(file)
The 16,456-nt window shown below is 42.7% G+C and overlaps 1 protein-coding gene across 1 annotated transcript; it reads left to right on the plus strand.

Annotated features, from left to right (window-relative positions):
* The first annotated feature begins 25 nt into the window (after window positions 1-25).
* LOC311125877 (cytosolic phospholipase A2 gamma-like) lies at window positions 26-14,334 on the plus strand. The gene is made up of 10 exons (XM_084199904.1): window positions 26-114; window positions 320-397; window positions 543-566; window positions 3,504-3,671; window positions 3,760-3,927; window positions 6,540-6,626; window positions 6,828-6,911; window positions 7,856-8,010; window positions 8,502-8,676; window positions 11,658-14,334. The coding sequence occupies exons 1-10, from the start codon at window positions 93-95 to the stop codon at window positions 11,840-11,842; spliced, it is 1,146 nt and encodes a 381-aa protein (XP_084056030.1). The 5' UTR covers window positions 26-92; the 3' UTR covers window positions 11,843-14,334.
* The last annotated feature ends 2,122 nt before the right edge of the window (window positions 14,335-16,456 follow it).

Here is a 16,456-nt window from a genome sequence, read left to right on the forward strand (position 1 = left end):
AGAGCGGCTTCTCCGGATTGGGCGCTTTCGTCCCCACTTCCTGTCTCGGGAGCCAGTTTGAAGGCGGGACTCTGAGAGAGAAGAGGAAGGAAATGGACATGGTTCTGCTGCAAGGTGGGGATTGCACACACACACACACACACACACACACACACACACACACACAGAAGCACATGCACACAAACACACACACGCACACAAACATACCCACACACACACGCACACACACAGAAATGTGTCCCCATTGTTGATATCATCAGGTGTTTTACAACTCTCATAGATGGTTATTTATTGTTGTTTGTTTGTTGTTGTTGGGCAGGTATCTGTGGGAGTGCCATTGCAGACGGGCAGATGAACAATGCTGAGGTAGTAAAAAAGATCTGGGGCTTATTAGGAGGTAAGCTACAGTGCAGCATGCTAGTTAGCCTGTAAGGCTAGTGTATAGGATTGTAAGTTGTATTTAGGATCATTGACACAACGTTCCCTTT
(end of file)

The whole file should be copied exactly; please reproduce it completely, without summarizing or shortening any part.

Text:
The 16,456-nt window shown below is 42.7% G+C and overlaps 1 protein-coding gene across 1 annotated transcript; it reads left to right on the plus strand.

Annotated features, from left to right (window-relative positions):
* The first annotated feature begins 25 nt into the window (after window positions 1-25).
* LOC311125877 (cytosolic phospholipase A2 gamma-like) lies at window positions 26-14,334 on the plus strand. The gene is made up of 10 exons (XM_084199904.1): window positions 26-114; window positions 320-397; window positions 543-566; window positions 3,504-3,671; window positions 3,760-3,927; window positions 6,540-6,626; window positions 6,828-6,911; window positions 7,856-8,010; window positions 8,502-8,676; window positions 11,658-14,334. The coding sequence occupies exons 1-10, from the start codon at window positions 93-95 to the stop codon at window positions 11,840-11,842; spliced, it is 1,146 nt and encodes a 381-aa protein (XP_084056030.1). The 5' UTR covers window positions 26-92; the 3' UTR covers window positions 11,843-14,334.
* The last annotated feature ends 2,122 nt before the right edge of the window (window positions 14,335-16,456 follow it).

Here is a 16,456-nt window from a genome sequence, read left to right on the forward strand (position 1 = left end):
AGAGCGGCTTCTCCGGATTGGGCGCTTTCGTCCCCACTTCCTGTCTCGGGAGCCAGTTTGAAGGCGGGACTCTGAGAGAGAAGAGGAAGGAAATGGACATGGTTCTGCTGCAAGGTGGGGATTGCACACACACACACACACACACACACACACACACACACACACAGAAGCACATGCACACAAACACACACACGCACACAAACATACCCACACACACACGCACACACACAGAAATGTGTCCCCATTGTTGATATCATCAGGTGTTTTACAACTCTCATAGATGGTTATTTATTGTTGTTTGTTTGTTGTTGTTGGGCAGGTATCTGTGGGAGTGCCATTGCAGACGGGCAGATGAACAATGCTGAGGTAGTAAAAAAGATCTGGGGCTTATTAGGAGGTAAGCTACAGTGCAGCATGCTAGTTAGCCTGTAAGGCTAGTGTATAGGATTGTAAGTTGTATTTAGGATCATTGACACAACGTTCCCTTT